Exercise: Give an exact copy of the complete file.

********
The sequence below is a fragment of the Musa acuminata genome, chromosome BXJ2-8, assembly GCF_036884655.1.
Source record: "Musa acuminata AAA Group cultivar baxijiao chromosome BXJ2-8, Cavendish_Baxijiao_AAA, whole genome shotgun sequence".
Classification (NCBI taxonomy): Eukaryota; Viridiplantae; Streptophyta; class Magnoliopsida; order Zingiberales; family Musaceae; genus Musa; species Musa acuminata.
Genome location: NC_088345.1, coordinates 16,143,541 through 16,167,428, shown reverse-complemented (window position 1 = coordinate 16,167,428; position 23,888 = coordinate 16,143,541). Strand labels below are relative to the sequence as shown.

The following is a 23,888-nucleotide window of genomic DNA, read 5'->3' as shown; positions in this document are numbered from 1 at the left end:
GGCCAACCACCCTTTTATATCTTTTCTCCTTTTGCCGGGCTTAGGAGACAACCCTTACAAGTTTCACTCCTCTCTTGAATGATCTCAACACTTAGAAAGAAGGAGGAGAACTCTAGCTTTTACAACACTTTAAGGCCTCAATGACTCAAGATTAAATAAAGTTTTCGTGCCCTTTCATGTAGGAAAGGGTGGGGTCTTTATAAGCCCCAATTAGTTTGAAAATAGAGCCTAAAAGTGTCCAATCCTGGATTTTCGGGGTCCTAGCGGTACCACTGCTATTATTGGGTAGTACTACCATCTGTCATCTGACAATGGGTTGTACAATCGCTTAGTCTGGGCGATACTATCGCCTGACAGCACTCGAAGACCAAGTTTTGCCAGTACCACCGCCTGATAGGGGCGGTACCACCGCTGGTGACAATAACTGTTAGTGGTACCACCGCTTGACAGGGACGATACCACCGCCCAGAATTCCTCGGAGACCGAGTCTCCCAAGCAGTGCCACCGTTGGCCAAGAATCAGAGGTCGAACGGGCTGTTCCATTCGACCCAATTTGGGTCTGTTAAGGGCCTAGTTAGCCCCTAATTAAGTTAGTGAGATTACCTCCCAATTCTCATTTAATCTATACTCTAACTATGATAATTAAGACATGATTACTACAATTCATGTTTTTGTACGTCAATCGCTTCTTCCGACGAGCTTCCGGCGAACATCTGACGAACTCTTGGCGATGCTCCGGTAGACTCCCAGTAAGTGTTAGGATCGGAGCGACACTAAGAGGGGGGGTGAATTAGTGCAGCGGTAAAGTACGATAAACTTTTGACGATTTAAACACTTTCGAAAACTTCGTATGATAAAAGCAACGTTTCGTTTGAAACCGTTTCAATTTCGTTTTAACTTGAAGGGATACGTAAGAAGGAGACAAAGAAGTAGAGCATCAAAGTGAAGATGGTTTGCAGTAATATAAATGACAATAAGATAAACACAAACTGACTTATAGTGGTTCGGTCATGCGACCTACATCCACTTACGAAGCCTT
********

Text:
The sequence below is a fragment of the Musa acuminata genome, chromosome BXJ2-8, assembly GCF_036884655.1.
Source record: "Musa acuminata AAA Group cultivar baxijiao chromosome BXJ2-8, Cavendish_Baxijiao_AAA, whole genome shotgun sequence".
Classification (NCBI taxonomy): Eukaryota; Viridiplantae; Streptophyta; class Magnoliopsida; order Zingiberales; family Musaceae; genus Musa; species Musa acuminata.
Genome location: NC_088345.1, coordinates 16,143,541 through 16,167,428, shown reverse-complemented (window position 1 = coordinate 16,167,428; position 23,888 = coordinate 16,143,541). Strand labels below are relative to the sequence as shown.

The following is a 23,888-nucleotide window of genomic DNA, read 5'->3' as shown; positions in this document are numbered from 1 at the left end:
GGCCAACCACCCTTTTATATCTTTTCTCCTTTTGCCGGGCTTAGGAGACAACCCTTACAAGTTTCACTCCTCTCTTGAATGATCTCAACACTTAGAAAGAAGGAGGAGAACTCTAGCTTTTACAACACTTTAAGGCCTCAATGACTCAAGATTAAATAAAGTTTTCGTGCCCTTTCATGTAGGAAAGGGTGGGGTCTTTATAAGCCCCAATTAGTTTGAAAATAGAGCCTAAAAGTGTCCAATCCTGGATTTTCGGGGTCCTAGCGGTACCACTGCTATTATTGGGTAGTACTACCATCTGTCATCTGACAATGGGTTGTACAATCGCTTAGTCTGGGCGATACTATCGCCTGACAGCACTCGAAGACCAAGTTTTGCCAGTACCACCGCCTGATAGGGGCGGTACCACCGCTGGTGACAATAACTGTTAGTGGTACCACCGCTTGACAGGGACGATACCACCGCCCAGAATTCCTCGGAGACCGAGTCTCCCAAGCAGTGCCACCGTTGGCCAAGAATCAGAGGTCGAACGGGCTGTTCCATTCGACCCAATTTGGGTCTGTTAAGGGCCTAGTTAGCCCCTAATTAAGTTAGTGAGATTACCTCCCAATTCTCATTTAATCTATACTCTAACTATGATAATTAAGACATGATTACTACAATTCATGTTTTTGTACGTCAATCGCTTCTTCCGACGAGCTTCCGGCGAACATCTGACGAACTCTTGGCGATGCTCCGGTAGACTCCCAGTAAGTGTTAGGATCGGAGCGACACTAAGAGGGGGGGTGAATTAGTGCAGCGGTAAAGTACGATAAACTTTTGACGATTTAAACACTTTCGAAAACTTCGTATGATAAAAGCAACGTTTCGTTTGAAACCGTTTCAATTTCGTTTTAACTTGAAGGGATACGTAAGAAGGAGACAAAGAAGTAGAGCATCAAAGTGAAGATGGTTTGCAGTAATATAAATGACAATAAGATAAACACAAACTGACTTATAGTGGTTCGGTCATGCGACCTACATCCACTTACGAAGCCTT